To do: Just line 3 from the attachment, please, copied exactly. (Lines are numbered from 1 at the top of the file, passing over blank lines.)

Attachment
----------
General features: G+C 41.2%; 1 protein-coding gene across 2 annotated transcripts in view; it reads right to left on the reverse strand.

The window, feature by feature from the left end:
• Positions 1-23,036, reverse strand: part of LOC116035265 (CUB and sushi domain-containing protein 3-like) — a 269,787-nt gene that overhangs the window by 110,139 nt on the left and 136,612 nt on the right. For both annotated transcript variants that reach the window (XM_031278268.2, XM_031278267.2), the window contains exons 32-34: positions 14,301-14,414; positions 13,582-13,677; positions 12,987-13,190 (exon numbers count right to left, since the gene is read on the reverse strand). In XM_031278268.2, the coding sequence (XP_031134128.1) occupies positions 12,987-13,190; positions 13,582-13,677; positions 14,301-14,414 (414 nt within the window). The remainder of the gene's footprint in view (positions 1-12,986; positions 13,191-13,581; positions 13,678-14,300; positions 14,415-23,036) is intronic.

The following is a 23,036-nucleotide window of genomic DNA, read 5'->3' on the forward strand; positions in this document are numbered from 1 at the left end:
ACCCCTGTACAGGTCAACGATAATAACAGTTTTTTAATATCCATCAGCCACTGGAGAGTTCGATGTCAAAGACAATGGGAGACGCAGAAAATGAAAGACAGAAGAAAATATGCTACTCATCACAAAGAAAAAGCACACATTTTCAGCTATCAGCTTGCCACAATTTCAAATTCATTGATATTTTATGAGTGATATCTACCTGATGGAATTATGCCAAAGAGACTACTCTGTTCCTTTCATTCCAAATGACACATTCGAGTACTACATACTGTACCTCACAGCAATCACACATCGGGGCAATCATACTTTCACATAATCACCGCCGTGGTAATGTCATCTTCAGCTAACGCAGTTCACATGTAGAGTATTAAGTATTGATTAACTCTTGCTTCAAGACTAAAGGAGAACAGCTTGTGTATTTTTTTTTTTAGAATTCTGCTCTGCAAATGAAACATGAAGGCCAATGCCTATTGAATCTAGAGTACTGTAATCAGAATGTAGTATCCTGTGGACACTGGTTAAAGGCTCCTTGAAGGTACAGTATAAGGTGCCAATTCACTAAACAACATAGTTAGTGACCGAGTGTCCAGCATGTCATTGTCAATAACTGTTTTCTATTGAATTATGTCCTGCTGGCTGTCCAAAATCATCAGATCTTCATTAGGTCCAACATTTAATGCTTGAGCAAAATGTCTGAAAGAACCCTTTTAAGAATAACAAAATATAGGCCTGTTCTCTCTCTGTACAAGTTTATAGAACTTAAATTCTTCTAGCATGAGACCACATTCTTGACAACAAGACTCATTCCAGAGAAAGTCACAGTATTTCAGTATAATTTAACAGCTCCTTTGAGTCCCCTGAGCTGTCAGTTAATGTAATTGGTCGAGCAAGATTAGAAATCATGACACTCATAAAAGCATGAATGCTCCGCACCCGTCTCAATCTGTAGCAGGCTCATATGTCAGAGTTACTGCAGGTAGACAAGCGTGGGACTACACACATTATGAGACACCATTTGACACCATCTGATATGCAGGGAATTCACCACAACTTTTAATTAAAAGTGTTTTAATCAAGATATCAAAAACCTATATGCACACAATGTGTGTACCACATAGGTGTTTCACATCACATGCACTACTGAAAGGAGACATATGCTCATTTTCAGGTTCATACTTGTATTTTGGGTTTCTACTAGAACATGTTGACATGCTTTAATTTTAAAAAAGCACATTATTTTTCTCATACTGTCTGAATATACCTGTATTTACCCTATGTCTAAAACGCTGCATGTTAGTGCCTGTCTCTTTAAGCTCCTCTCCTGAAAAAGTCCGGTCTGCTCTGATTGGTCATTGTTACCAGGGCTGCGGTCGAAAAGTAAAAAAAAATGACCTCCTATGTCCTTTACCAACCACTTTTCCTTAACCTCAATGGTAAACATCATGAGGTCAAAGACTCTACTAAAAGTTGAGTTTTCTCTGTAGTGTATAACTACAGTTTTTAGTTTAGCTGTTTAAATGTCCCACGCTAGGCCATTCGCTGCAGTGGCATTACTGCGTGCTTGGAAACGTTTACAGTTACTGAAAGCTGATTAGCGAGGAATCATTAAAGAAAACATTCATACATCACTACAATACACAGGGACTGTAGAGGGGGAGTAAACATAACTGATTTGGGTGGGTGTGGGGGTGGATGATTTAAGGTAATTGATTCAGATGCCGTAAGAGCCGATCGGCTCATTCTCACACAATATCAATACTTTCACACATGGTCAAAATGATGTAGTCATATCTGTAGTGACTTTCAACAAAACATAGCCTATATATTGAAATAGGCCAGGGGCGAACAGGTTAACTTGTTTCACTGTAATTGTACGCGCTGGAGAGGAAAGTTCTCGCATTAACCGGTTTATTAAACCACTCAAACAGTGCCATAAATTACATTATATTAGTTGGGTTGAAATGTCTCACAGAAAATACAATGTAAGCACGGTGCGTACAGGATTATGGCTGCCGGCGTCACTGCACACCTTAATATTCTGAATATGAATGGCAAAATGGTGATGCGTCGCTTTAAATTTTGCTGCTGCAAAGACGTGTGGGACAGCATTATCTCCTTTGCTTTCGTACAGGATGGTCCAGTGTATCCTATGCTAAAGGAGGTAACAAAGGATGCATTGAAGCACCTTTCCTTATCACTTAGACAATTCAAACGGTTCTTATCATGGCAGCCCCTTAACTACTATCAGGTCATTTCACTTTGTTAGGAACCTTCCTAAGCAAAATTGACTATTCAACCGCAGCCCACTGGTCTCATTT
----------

• Positions 1-23,036, reverse strand: part of LOC116035265 (CUB and sushi domain-containing protein 3-like) — a 269,787-nt gene that overhangs the window by 110,139 nt on the left and 136,612 nt on the right. For both annotated transcript variants that reach the window (XM_031278268.2, XM_031278267.2), the window contains exons 32-34: positions 14,301-14,414; positions 13,582-13,677; positions 12,987-13,190 (exon numbers count right to left, since the gene is read on the reverse strand). In XM_031278268.2, the coding sequence (XP_031134128.1) occupies positions 12,987-13,190; positions 13,582-13,677; positions 14,301-14,414 (414 nt within the window). The remainder of the gene's footprint in view (positions 1-12,986; positions 13,191-13,581; positions 13,678-14,300; positions 14,415-23,036) is intronic.